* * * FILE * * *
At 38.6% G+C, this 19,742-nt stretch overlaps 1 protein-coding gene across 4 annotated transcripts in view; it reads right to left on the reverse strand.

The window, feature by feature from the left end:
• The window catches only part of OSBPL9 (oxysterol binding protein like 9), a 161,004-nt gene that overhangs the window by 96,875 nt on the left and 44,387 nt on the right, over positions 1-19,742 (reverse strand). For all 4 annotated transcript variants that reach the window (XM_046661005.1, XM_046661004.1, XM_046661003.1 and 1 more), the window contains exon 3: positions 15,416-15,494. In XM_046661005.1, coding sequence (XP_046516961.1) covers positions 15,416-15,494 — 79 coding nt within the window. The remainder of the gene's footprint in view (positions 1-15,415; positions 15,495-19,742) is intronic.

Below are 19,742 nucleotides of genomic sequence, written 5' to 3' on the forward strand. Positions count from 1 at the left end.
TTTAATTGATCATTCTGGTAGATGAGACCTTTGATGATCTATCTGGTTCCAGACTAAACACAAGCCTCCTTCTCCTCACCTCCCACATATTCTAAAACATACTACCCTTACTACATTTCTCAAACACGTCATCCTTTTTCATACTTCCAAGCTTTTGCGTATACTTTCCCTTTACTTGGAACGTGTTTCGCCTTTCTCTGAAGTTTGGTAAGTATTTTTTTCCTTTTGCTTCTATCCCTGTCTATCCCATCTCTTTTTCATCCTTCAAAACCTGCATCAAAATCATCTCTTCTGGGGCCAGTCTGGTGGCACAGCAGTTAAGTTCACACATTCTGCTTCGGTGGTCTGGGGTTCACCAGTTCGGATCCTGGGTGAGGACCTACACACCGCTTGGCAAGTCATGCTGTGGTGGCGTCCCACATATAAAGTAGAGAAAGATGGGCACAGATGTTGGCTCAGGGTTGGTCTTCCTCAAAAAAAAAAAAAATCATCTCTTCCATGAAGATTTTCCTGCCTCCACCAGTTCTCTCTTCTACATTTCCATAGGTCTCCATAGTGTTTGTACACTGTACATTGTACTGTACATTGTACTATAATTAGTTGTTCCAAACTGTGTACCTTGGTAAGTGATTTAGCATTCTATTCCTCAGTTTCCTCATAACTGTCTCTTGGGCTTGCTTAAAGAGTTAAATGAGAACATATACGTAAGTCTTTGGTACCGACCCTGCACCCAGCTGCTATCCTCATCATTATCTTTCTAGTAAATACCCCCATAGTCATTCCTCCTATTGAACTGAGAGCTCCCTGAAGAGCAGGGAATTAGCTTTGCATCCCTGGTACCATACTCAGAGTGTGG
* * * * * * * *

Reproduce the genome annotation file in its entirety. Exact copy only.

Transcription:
At 38.6% G+C, this 19,742-nt stretch overlaps 1 protein-coding gene across 4 annotated transcripts in view; it reads right to left on the reverse strand.

The window, feature by feature from the left end:
• The window catches only part of OSBPL9 (oxysterol binding protein like 9), a 161,004-nt gene that overhangs the window by 96,875 nt on the left and 44,387 nt on the right, over positions 1-19,742 (reverse strand). For all 4 annotated transcript variants that reach the window (XM_046661005.1, XM_046661004.1, XM_046661003.1 and 1 more), the window contains exon 3: positions 15,416-15,494. In XM_046661005.1, coding sequence (XP_046516961.1) covers positions 15,416-15,494 — 79 coding nt within the window. The remainder of the gene's footprint in view (positions 1-15,415; positions 15,495-19,742) is intronic.

Below are 19,742 nucleotides of genomic sequence, written 5' to 3' on the forward strand. Positions count from 1 at the left end.
TTTAATTGATCATTCTGGTAGATGAGACCTTTGATGATCTATCTGGTTCCAGACTAAACACAAGCCTCCTTCTCCTCACCTCCCACATATTCTAAAACATACTACCCTTACTACATTTCTCAAACACGTCATCCTTTTTCATACTTCCAAGCTTTTGCGTATACTTTCCCTTTACTTGGAACGTGTTTCGCCTTTCTCTGAAGTTTGGTAAGTATTTTTTTCCTTTTGCTTCTATCCCTGTCTATCCCATCTCTTTTTCATCCTTCAAAACCTGCATCAAAATCATCTCTTCTGGGGCCAGTCTGGTGGCACAGCAGTTAAGTTCACACATTCTGCTTCGGTGGTCTGGGGTTCACCAGTTCGGATCCTGGGTGAGGACCTACACACCGCTTGGCAAGTCATGCTGTGGTGGCGTCCCACATATAAAGTAGAGAAAGATGGGCACAGATGTTGGCTCAGGGTTGGTCTTCCTCAAAAAAAAAAAAAATCATCTCTTCCATGAAGATTTTCCTGCCTCCACCAGTTCTCTCTTCTACATTTCCATAGGTCTCCATAGTGTTTGTACACTGTACATTGTACTGTACATTGTACTATAATTAGTTGTTCCAAACTGTGTACCTTGGTAAGTGATTTAGCATTCTATTCCTCAGTTTCCTCATAACTGTCTCTTGGGCTTGCTTAAAGAGTTAAATGAGAACATATACGTAAGTCTTTGGTACCGACCCTGCACCCAGCTGCTATCCTCATCATTATCTTTCTAGTAAATACCCCCATAGTCATTCCTCCTATTGAACTGAGAGCTCCCTGAAGAGCAGGGAATTAGCTTTGCATCCCTGGTACCATACTCAGAGTGTGG